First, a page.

• New dialysis clinic under construction

    Ground has been broken for another new dialysis facility in Shelbyville.

    Although the building is not going up yet, earth has been cleared for the Shelbyville DaVita Dialysis Clinic, to be located at 100 Church View St. off Mack Walters Road, just east of Village Plaza.

    The clinic, owned by Preferred Properties Partnership of Louisville, will occupy one acre of land encompassing 8,138 square feet in an area was once occupied by a nursing home.

  • Screaming for ice cream

    Ice cream lovers may be excited by a banner hanging on the marquee at Middleton Station on Midland Trail proclaiming the coming of a new Baskin-Robbins store.

    Charlie and Karen Bertram of Oldham County will own Shelby County’s first Baskin-Robbins store, and they are new to the ice cream business.

  • Real estate deeds: July 9-18

    Deeds are compiled from data posted on the Shelby County Clerk’s Web site. Property descriptions are based on the best available information provided in the database and may in fact refer to property and thoroughfares no longer formally identified. Financial terms include any value of the property stated on the deed, even if that amount did not change hands.



    July 9

    Christopher and Casey White and Attorney in Fact Casey White and Casey Miller, Lot 114 Hi Point Village III, Phase 1, $132,500

  • CUB bank renovating Main Street location

    Renovations on Citizens Union Bank's downtown branch at Main and 9th streets are still underway, bank officials say.

    "We are updating the drive-through, drive-through lanes and ATM, and doing some renovations inside," said Dave Bowling, bank president.

    The bank will remain open during the renovations.

  • CVS drops tobacco products

    If you go into a CVS pharmacy and can’t find your brand of tobacco product, there’s a reason; the store stopped carrying tobacco products Wednesday.

    The entire area behind the counter in the Shelbyville location, where cigarettes and other tobacco products used to be stored, is now bare. In place of the tobacco products are now a few posters encouraging customers to stop smoking.

  • District’s ACT scores on the rise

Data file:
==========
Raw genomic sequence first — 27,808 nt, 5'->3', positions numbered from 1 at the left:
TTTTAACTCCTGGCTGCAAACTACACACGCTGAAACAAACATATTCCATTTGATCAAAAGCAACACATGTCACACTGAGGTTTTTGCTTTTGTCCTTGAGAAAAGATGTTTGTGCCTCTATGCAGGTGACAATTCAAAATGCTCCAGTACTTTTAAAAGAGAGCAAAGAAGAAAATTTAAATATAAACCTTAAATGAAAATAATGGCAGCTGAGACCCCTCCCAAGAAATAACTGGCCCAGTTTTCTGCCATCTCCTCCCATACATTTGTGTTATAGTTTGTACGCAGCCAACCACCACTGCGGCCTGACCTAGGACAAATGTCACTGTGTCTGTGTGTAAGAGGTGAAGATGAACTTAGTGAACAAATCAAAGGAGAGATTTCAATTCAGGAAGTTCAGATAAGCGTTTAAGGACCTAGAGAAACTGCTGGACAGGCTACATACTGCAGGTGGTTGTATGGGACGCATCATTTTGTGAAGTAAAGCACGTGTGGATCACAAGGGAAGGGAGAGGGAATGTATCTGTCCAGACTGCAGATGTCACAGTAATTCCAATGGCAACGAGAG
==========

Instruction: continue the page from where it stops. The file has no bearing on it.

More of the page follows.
KY college benchmarks English 18, Math 19, Reading 20

    ACT college benchmarks English 18, Math 22, Reading 22, science 23

    SCPS English 19.2, reading 20.1, science 20.3, math 19.2

    The state average in English, math, reading, and science of 18.7, 19.2, 19.6, and 19.6


    Shelby County Public School’s 2013-2014 ACT Profile Report for last year’s junior class has been released and the district is pleased.

  • Powerful professional mom

    As the Director of Marketing for the KFC Yum! Center, Sandra Kendall has accomplished a lot at the young age of 33.

    “I’ve been promoting for KFC (Yum! Center) since they opened,” she said.

    As the marketing director, Kendall is responsible for all things public relations related for the fifth largest arena in the nation including updating social media, advertising and event marketing.

    And the Shelbyville mom of two was recognized for her accomplishments this month in Today’s Woman magazine.

  • Lab tech gets fired up

    Even after 10 years on the job, Melissa Mason-Cook still gets fired up about what she does.

    “You have to take pride in what you do; that’s important to me,” she said.

    A quality control technician at Blaze Products on Isaac Shelby Drive, it’s her job to inspect the company’s product before it’s shipped out.

  • Loads of labor

    Bailey is a rigging engineer for Edwards Moving and Rigging, located on Isaac Shelby Drive.

    Moving huge pieces of equipment – even houses – is the company’s function, and it’s Bailey’s job to orchestrate how each of those big jobs should be accomplished.

  • Our growing, changing labor force

    The first Monday in September was set aside for Labor Day in 1894 by President Grover Cleveland, but its roots actually date back to the early 1880s.

    But with labor in the name, many think the day is still set up to only praise those that work with their backs and hands, making up the backbone of our proud labor force.

    But within our industries, where the Labor Day movement first started, there is so much more.

    While assembly line work still makes up a portion of our vast industrial base in Shelby County, industries also offer much more than that.